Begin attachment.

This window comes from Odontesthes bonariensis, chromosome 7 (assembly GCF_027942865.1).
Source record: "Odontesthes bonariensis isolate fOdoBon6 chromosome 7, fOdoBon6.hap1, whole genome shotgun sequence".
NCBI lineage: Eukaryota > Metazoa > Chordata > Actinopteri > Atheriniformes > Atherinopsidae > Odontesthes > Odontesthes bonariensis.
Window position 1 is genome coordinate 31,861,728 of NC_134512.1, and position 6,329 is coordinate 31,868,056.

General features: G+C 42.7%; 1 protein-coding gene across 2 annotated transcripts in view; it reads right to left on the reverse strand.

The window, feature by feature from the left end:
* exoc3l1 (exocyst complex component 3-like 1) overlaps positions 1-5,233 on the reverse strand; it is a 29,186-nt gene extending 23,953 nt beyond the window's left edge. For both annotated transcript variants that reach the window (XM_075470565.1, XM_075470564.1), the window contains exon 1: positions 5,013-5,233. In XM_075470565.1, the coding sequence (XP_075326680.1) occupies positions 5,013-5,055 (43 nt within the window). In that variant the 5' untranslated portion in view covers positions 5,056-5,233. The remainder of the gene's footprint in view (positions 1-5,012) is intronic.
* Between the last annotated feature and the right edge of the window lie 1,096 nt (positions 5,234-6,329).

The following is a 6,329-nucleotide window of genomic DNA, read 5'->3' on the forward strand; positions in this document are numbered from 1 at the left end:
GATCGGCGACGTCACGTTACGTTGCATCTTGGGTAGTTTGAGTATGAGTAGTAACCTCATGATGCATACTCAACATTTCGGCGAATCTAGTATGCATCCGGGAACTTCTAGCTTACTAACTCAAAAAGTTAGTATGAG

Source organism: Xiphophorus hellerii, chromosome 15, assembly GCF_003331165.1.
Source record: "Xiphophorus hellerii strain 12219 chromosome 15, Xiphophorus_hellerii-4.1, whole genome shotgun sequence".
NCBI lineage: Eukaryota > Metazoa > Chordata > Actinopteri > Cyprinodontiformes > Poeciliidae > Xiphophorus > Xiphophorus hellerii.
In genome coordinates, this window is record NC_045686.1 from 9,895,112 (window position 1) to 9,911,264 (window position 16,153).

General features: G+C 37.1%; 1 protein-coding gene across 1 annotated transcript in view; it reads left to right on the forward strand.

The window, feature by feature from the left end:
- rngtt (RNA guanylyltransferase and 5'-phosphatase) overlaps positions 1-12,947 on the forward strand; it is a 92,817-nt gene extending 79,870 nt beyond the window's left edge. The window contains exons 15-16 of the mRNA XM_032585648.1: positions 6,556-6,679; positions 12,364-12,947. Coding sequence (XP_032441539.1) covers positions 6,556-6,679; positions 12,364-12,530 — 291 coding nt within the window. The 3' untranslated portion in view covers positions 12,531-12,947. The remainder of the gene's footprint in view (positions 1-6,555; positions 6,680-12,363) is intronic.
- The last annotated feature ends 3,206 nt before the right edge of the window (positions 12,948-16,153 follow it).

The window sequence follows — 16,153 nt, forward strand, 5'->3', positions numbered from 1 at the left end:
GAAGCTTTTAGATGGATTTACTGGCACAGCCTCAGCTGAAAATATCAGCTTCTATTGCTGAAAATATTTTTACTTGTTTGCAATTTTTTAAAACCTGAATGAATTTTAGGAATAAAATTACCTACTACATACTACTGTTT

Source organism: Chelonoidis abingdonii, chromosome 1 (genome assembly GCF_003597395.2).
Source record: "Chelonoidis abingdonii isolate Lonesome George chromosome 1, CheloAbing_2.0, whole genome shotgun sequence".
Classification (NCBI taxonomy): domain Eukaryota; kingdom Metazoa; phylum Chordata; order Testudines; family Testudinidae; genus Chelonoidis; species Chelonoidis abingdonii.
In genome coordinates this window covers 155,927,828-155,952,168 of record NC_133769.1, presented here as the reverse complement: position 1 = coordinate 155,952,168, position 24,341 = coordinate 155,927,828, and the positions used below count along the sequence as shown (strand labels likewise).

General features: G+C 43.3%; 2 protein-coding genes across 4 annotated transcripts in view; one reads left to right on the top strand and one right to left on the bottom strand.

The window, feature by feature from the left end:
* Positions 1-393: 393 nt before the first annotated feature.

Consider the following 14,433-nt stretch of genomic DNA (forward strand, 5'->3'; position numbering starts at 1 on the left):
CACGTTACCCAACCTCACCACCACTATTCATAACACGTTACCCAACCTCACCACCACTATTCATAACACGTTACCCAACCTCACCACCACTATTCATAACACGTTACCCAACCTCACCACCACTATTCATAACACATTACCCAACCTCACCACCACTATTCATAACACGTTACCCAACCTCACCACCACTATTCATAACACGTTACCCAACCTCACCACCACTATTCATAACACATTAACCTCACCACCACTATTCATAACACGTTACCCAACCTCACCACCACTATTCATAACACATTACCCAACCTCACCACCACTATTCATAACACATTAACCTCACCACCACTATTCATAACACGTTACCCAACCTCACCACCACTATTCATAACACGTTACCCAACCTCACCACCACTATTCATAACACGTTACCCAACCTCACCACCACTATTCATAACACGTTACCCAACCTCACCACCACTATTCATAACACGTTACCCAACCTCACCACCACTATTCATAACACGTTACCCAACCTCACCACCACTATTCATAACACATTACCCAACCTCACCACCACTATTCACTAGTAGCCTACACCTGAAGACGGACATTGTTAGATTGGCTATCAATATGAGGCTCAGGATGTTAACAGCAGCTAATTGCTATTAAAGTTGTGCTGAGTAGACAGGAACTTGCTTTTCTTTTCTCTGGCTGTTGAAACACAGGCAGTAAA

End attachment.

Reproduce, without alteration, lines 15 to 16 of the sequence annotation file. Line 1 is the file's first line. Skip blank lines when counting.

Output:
General features: G+C 37.1%; 1 protein-coding gene across 1 annotated transcript in view; it reads left to right on the forward strand.

The window, feature by feature from the left end: